Spoiler alert! Do not continue reading until you have watched the newest episode of Murdoch Mysteries, “The Spy Who Loved Murdoch.”
I saw several Facebook posts from fans who were concerned by sneak peek images showing William in the arms of another woman. Those concerns were, obviously, all for naught. Murdoch is devoted to Julia and only a matter of NATIONAL SECURITY would cause him to go near a woman other than his wife. I thoroughly enjoyed the instalment, which was packed with intrigue, suspense and offbeat humour.
I spoke to the episode’s writer, Simon McNabb, about all the goings-on, including what was up with the ferret and why Margaret wasn’t at Higgins and Ruth’s wedding.
I know there are darker episodes coming, but I feel like the tone of Season 12 has been great. There has been some lightness to it with storylines and costuming. I think it’s been all-round really good so far.
Simon McNabb: Thanks, I agree. I think we really wanted to start things off with a lot of fun, positivity and energy after what was quite a dark ending to last season. But, as Peter has alluded to a couple of times on social media, there are certainly going to be some heart-wrenching episodes and we’re going to get into some dark places as we go through the season.
How did the A-story for Monday’s episode come about, with Terrence Meyers?
SM: We had wanted to do an episode with a French guest star for a little while because we’d heard the show had gotten quite strong ratings in France and really had a following. We’re always looking for opportunities to bring in interesting guest stars and we thought, ‘Well, there was something interesting happening politically in the world.’ [Countries] were just starting to make the alliances that were going to end up leading to World War I a number of years later. We thought there might be an opportunity there between Terrence Meyers and, with someone from France, we could create a scenario that could plausibly take place in Toronto that could have some implications for the beginning of World War I about eight years later.
How did the casting of Louise Monot happen? Had you heard of her?
SM: I hadn’t, but I think some of the people working on the show had. Particularly with the international casting it’s an interesting process. It happens every year with our UK broadcaster. I know that involves conversations with the UK broadcasting partner; they give us a list of people they’d love to see on the show each year. I think it was a similar process here. I believe there was a list of people who were suggested would be suitable for this character who were going to have the kind of profile in France that would be appealing and have the talent to pull off the role.
It worked. There was great chemistry between Régine Rivière and Murdoch.
SM: That’s great to hear. From what I saw I agree and that was the fun of it. A great deal of credit goes to Louise Monot but also Yannick who really sort of relished getting to put on the fake persona of the beard, moustache and all of it.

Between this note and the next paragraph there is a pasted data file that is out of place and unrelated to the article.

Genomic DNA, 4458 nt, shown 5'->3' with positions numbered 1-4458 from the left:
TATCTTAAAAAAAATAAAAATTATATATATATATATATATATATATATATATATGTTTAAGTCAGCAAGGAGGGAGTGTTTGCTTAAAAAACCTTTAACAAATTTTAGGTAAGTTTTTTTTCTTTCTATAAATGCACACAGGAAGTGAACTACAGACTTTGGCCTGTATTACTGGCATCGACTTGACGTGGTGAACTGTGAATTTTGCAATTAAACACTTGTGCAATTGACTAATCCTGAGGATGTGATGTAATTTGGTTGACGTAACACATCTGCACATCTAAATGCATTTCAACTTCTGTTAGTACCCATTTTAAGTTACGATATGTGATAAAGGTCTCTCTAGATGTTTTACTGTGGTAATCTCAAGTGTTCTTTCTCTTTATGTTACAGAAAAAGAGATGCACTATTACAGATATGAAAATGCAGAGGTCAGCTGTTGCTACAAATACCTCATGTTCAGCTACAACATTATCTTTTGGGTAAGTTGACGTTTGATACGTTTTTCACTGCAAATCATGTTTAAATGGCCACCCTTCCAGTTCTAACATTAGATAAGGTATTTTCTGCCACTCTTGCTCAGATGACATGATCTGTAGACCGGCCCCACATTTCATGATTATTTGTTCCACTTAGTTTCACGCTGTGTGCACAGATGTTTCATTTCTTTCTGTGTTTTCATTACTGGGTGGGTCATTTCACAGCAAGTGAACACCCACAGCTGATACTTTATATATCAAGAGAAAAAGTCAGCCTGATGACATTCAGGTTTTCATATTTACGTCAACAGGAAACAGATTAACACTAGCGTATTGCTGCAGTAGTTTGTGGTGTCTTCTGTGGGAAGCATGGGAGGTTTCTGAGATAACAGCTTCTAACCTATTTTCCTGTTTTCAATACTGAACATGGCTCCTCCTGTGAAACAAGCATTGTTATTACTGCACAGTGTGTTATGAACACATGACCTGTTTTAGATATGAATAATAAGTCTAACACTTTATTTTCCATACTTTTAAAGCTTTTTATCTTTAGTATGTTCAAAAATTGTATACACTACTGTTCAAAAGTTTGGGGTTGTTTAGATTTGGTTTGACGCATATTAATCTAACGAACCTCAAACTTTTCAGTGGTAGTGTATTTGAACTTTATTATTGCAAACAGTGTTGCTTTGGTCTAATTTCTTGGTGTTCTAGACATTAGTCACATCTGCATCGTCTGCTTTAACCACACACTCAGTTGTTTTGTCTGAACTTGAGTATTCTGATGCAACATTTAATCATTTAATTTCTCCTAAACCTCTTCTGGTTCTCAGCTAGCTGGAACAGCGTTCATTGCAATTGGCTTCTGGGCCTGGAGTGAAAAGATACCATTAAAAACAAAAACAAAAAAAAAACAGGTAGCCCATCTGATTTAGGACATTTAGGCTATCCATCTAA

And he got to use his French as well!
SM: That was another thing we always have in the back of our minds. It’s always nice to let Yannick use French. As we were coming up with the story one of the first balls we put in the air as a writing room was, ‘If this is the situation and we’re talking about international things and France is involved, and the Triple Entente, Yannick is going to have to impersonate a Frenchman. That’s going to be part of the story.’ In a way, it’s looking for that opportunity and knowing that he can do it really well as an actor and a character that sort of guided us.
Simon, there was a ferret on a leash. Where did that come from?!
SM: [Laughs.] There was a moment during the season when Peter Mitchell walked into the writer’s room and I, slightly with my tongue in my cheek, said, ‘Pete, I need a ferret.’ Where it came from was we had this big set piece that we had been working on story-wise and there was a lot of stuff that needed to happen. And we needed to introduce this character of a Russian diplomat who needed to be a real live wire and an unpredictable sort. There were a lot of things that had to happen, and it actually spanned a commercial break in a way. I hope the scene that occurs to people is the great Rahad Jackson scene in the film Boogie Nights. A young man is wandering around in the background, with no explanation, lighting off firecrackers. It adds an insane tension to everything that is going on in what would already be a tense scene. I thought it would be a fun thing to add to the mix. It was abstract but oddly fits the tone of the character we were going for.
Fans were wondering why Margaret wasn’t at Higgins and Ruth’s wedding. Can you answer that?
SM: I noticed that some of the fans were asking that question and I was going to answer but many of the fans provided the answer that was actually scripted and cut for time. Tom Brackenreid explains at some point in the script that she was rather insulted by the fact that she was not asked to plan and organize the wedding. As a result, she staged a silent protest by staying home. It was a nice moment but it came at a point in the story where we needed to lose a little time because the episode was running long. It’s a shame. The decision was made not to bring in Margaret’s character because it would have made the story a little too busy. We had a lot of guest characters to service. It was a bit of a disappointment when we made that choice, but it had to be done. For the fans of that character and those who follow along so closely, it probably should have been addressed.
What did you think of the episode? Let me know in the comments below!
Murdoch Mysteries airs Mondays at 8 p.m. on CBC.
Images courtesy of CBC.
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